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It is easy for me to geek out on investment theory, growing GDP, tectonic shifts in the agriculture industry structure, or a new high density rocket fuel that will let astronauts return from Mars. But understanding the nuances of the market is just the start of the investing journey for many people.

There is also a place for diligence research, portfolio planning, diversification and many other steps that stand between the typical investor and a successful, growing venture portfolio.

In fact, this is the main reason so many family offices and investors have chosen to invest through iSelect. It is simply an easier, better option.

If you are successful, people pitch you investment deals non-stop. In some ways, it is tempting to invest in way too many deals because of the sheer wealth of opportunities that exist. Yes, we all know we should do careful diligence, diversify our investments, spread out risk, etc, but for those of us who made our wealth as entrepreneurs, it is often too tempting just to take action.

That’s what we know, and it has worked for us in the past.

But when investing, particularly in a complex asset class like venture, that is the incorrect approach.

The patriarch of a family office that invests through iSelect said it simply in a recent email to his friends, encouraging them to invest through iSelect:

…Like most people who have acquired some wealth, opportunities are always knocking on my door. The problem for me has been the need for diversification, but not having the time nor the skill set to properly vet opportunities outside my area of core competence. As such, my success rate on outside investments has, regrettably, been poor. When my family office decided to invest through iSelect, it was with the commitment from iSelect that they would perform due diligence on any deal that I asked them to look at on my behalf. In the past four months they have reviewed three “opportunities” that I deemed worthy of consideration. Based on their work, I decided to pass on two. In addition to the analysis that is performed, creating distance between myself and those who approach me with deal flow is equally important. That value added feature alone has made the investment in iSelect worthwhile for me…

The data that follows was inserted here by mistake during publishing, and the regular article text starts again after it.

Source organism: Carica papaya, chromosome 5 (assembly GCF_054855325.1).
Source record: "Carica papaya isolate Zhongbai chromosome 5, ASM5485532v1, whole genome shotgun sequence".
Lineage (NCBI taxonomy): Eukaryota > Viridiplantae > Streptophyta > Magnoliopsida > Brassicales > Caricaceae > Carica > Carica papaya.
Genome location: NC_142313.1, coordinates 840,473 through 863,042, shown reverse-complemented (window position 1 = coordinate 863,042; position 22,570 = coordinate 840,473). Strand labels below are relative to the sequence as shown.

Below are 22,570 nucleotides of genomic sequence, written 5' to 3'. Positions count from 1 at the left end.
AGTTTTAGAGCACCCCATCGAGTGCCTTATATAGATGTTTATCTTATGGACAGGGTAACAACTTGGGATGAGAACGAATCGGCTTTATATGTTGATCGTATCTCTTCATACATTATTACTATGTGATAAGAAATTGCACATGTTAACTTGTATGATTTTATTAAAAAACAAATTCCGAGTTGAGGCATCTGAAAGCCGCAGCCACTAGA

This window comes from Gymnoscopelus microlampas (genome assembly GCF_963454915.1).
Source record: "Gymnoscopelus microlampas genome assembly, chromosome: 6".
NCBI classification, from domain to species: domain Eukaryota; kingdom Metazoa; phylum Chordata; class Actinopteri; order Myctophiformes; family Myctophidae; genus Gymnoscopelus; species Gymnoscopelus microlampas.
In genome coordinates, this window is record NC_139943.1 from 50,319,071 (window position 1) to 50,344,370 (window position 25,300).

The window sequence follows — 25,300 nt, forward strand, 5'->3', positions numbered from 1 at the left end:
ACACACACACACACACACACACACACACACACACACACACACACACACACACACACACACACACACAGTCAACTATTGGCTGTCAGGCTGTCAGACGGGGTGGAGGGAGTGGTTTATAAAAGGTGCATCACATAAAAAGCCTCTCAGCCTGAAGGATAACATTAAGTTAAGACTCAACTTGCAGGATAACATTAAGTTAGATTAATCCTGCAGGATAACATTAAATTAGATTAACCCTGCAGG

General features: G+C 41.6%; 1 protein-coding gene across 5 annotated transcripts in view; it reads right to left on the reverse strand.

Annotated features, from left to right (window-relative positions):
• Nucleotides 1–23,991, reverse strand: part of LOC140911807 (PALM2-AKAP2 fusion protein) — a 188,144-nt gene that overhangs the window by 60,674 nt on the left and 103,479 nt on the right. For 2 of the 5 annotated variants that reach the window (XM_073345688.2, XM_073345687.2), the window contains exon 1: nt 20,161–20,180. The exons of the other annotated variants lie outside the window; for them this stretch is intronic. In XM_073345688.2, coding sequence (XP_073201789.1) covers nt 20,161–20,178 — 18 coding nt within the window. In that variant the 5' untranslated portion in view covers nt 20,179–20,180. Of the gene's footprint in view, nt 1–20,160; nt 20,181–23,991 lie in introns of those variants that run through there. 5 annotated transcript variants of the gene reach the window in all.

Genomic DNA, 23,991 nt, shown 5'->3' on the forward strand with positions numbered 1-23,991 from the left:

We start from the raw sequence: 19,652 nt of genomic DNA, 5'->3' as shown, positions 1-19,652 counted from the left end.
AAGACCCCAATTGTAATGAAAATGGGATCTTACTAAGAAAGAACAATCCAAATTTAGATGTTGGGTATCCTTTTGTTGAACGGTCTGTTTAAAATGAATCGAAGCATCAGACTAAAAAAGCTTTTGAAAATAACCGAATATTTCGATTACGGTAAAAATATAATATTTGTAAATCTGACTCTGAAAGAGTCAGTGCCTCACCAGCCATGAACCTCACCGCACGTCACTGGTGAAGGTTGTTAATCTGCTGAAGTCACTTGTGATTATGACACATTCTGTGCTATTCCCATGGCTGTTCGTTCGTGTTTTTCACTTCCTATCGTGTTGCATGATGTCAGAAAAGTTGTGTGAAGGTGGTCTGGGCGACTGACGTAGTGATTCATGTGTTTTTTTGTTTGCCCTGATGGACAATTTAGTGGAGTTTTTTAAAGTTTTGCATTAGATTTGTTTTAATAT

Adam Smith taught us long ago that economic growth is a result of capital formation. Today’s family offices understand this, and often invest in emerging opportunities. These are opportunities that create a step function in productivity, solving problems that previously seemed intractable.

If people with means improve their venture investing odds, they get a good return, the economy grows, and the world gets a bit better.

When I look back at all the venture deals I invested in that later failed, it’s quite easy to conclude that more diligence, deeper domain experience, and diversification eliminates the losers. Picking fewer losers improves returns.

Try this homework assignment:

  1. Think about every deal you invested in and it failed.
  2. Read our diligence standards.
  3. Honestly ask yourself, had you gone to the depth of our standards, would you have made those investments?
  4. Sum total the deals you would not have done.
  5. Record your homework assignment in our quick survey.

It is sort of an annoying number isn’t it?

I like to think of iSelect as a sort of Angel’s Anonymous for those who have invested in a few too many venture deals without looking enough under the covers.

Investors too often think venture investing is about picking the best deal. In reality it starts with rejecting the deals that do not quite have what it takes. Concentrating on what is left. Doing all of the necessary due diligence and follow-up. And managing the investment to success.

I will admit I am a member of Angel’s Anonymous. We created iSelect for people like me to improve venture investing.